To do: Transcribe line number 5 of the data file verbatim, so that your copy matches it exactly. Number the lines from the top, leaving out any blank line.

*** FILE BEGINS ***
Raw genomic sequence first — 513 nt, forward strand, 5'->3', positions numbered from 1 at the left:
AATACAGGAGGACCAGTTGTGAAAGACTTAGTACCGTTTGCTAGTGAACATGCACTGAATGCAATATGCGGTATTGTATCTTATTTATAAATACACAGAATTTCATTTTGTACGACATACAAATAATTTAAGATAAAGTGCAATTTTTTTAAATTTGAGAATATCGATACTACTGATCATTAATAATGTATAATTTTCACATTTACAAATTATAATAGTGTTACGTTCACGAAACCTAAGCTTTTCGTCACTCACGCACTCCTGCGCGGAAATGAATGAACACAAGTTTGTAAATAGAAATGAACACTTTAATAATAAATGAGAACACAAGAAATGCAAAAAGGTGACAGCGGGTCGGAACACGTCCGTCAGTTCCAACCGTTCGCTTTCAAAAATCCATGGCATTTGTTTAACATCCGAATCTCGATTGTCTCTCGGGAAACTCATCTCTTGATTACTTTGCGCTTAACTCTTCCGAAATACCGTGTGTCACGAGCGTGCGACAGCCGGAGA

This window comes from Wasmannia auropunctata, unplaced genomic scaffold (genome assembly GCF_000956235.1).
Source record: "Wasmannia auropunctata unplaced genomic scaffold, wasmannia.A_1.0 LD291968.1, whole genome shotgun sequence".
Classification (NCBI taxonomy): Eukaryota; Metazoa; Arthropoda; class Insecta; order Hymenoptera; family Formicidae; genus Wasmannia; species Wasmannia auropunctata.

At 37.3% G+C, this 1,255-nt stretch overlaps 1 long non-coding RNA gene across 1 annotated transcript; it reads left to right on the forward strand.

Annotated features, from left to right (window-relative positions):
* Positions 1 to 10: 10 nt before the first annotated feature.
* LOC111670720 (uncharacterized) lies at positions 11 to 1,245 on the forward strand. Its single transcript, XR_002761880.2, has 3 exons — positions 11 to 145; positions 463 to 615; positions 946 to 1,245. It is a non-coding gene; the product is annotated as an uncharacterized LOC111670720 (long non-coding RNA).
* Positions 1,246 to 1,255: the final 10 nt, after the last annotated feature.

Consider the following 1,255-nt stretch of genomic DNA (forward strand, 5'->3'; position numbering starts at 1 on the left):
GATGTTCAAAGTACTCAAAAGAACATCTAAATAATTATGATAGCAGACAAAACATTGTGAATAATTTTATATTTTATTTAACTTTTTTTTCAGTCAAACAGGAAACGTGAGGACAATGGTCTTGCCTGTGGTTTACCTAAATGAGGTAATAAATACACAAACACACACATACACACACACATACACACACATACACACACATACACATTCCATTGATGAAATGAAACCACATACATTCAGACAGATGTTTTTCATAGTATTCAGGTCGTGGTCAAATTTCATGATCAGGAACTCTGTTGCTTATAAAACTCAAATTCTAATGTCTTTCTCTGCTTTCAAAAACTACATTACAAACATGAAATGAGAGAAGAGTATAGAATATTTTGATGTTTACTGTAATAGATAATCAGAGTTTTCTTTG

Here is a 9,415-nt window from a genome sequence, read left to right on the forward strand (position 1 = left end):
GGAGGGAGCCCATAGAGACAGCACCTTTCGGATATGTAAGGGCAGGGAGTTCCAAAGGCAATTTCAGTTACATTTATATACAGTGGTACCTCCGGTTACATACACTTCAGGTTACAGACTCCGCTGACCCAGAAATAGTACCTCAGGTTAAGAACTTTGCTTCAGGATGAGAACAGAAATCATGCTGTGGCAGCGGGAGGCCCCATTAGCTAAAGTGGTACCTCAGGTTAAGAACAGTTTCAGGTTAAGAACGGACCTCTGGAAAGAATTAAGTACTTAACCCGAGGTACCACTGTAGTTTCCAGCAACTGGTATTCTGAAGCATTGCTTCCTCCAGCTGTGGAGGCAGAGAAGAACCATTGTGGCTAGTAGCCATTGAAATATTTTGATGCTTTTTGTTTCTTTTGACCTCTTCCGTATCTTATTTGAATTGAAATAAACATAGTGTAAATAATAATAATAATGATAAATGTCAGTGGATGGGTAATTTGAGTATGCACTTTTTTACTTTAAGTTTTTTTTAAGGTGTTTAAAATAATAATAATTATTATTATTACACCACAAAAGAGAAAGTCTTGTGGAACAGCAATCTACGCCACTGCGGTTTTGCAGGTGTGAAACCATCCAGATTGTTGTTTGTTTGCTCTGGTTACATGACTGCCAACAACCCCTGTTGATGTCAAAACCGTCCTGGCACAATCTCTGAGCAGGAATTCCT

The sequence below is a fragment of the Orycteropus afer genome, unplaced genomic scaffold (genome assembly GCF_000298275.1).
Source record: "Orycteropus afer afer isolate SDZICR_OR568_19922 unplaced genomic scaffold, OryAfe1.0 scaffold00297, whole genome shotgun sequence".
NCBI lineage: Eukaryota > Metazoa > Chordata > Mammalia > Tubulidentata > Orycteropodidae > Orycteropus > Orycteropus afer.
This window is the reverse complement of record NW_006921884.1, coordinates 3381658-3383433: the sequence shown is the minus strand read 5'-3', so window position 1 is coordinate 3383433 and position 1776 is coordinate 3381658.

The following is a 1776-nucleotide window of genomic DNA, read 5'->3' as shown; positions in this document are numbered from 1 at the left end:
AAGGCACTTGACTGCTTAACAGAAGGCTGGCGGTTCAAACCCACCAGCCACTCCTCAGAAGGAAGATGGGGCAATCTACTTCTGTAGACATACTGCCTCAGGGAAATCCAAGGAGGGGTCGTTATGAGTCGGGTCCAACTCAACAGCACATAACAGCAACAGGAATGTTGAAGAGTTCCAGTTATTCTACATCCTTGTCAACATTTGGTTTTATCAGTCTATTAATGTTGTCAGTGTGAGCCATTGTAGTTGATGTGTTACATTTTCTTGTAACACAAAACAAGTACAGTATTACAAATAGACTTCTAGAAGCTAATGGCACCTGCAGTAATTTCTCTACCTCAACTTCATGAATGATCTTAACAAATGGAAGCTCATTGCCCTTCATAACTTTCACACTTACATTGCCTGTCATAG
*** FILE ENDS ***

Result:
Classification (NCBI taxonomy): Eukaryota; Metazoa; Arthropoda; class Insecta; order Hymenoptera; family Formicidae; genus Wasmannia; species Wasmannia auropunctata.